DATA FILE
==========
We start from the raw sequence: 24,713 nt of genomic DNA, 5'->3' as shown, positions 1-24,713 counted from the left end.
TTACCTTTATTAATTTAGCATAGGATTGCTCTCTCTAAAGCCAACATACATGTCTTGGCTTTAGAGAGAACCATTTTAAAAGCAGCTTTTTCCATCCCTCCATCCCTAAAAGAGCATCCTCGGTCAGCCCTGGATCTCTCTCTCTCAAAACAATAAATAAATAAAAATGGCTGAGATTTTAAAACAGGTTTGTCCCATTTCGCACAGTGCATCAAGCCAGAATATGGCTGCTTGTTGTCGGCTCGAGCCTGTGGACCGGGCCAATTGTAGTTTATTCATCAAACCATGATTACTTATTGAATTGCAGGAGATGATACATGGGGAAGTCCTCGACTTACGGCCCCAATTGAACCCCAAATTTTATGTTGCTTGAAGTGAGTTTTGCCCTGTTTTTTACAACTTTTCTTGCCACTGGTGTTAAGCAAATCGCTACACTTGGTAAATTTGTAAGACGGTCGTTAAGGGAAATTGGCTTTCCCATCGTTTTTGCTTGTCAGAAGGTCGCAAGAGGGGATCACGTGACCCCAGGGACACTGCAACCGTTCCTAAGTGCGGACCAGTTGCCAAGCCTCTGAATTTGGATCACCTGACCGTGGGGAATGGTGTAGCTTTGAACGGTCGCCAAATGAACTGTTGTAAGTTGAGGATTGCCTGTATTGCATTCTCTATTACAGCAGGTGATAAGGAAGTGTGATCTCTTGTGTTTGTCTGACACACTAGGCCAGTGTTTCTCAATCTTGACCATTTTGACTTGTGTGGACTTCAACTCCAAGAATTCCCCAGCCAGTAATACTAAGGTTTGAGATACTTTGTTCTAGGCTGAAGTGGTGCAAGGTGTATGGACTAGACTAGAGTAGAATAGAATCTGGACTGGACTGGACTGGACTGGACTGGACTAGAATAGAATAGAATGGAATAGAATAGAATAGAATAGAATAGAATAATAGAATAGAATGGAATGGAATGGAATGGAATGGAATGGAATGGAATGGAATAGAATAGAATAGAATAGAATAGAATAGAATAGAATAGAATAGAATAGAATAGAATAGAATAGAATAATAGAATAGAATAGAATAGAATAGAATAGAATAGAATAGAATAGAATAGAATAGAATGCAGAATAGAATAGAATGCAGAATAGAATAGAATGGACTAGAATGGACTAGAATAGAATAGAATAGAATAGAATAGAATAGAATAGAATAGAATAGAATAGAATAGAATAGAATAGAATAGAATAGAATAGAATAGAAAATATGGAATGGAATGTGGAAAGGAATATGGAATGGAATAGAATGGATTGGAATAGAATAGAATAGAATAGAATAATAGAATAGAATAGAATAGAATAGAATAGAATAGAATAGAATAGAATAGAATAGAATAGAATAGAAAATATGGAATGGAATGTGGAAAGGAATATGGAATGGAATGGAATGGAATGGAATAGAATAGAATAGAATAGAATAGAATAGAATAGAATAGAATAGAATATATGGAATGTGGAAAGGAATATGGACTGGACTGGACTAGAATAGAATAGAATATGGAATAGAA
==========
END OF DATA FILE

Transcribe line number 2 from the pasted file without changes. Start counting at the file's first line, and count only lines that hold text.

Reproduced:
TTACCTTTATTAATTTAGCATAGGATTGCTCTCTCTAAAGCCAACATACATGTCTTGGCTTTAGAGAGAACCATTTTAAAAGCAGCTTTTTCCATCCCTCCATCCCTAAAAGAGCATCCTCGGTCAGCCCTGGATCTCTCTCTCTCAAAACAATAAATAAATAAAAATGGCTGAGATTTTAAAACAGGTTTGTCCCATTTCGCACAGTGCATCAAGCCAGAATATGGCTGCTTGTTGTCGGCTCGAGCCTGTGGACCGGGCCAATTGTAGTTTATTCATCAAACCATGATTACTTATTGAATTGCAGGAGATGATACATGGGGAAGTCCTCGACTTACGGCCCCAATTGAACCCCAAATTTTATGTTGCTTGAAGTGAGTTTTGCCCTGTTTTTTACAACTTTTCTTGCCACTGGTGTTAAGCAAATCGCTACACTTGGTAAATTTGTAAGACGGTCGTTAAGGGAAATTGGCTTTCCCATCGTTTTTGCTTGTCAGAAGGTCGCAAGAGGGGATCACGTGACCCCAGGGACACTGCAACCGTTCCTAAGTGCGGACCAGTTGCCAAGCCTCTGAATTTGGATCACCTGACCGTGGGGAATGGTGTAGCTTTGAACGGTCGCCAAATGAACTGTTGTAAGTTGAGGATTGCCTGTATTGCATTCTCTATTACAGCAGGTGATAAGGAAGTGTGATCTCTTGTGTTTGTCTGACACACTAGGCCAGTGTTTCTCAATCTTGACCATTTTGACTTGTGTGGACTTCAACTCCAAGAATTCCCCAGCCAGTAATACTAAGGTTTGAGATACTTTGTTCTAGGCTGAAGTGGTGCAAGGTGTATGGACTAGACTAGAGTAGAATAGAATCTGGACTGGACTGGACTGGACTGGACTGGACTAGAATAGAATAGAATGGAATAGAATAGAATAGAATAGAATAGAATAATAGAATAGAATGGAATGGAATGGAATGGAATGGAATGGAATGGAATGGAATAGAATAGAATAGAATAGAATAGAATAGAATAGAATAGAATAGAATAGAATAGAATAGAATAGAATAATAGAATAGAATAGAATAGAATAGAATAGAATAGAATAGAATAGAATAGAATAGAATGCAGAATAGAATAGAATGCAGAATAGAATAGAATGGACTAGAATGGACTAGAATAGAATAGAATAGAATAGAATAGAATAGAATAGAATAGAATAGAATAGAATAGAATAGAATAGAATAGAATAGAATAGAATAGAAAATATGGAATGGAATGTGGAAAGGAATATGGAATGGAATAGAATGGATTGGAATAGAATAGAATAGAATAGAATAATAGAATAGAATAGAATAGAATAGAATAGAATAGAATAGAATAGAATAGAATAGAATAGAATAGAAAATATGGAATGGAATGTGGAAAGGAATATGGAATGGAATGGAATGGAATGGAATAGAATAGAATAGAATAGAATAGAATAGAATAGAATAGAATAGAATATATGGAATGTGGAAAGGAATATGGACTGGACTGGACTAGAATAGAATAGAATATGGAATAGAA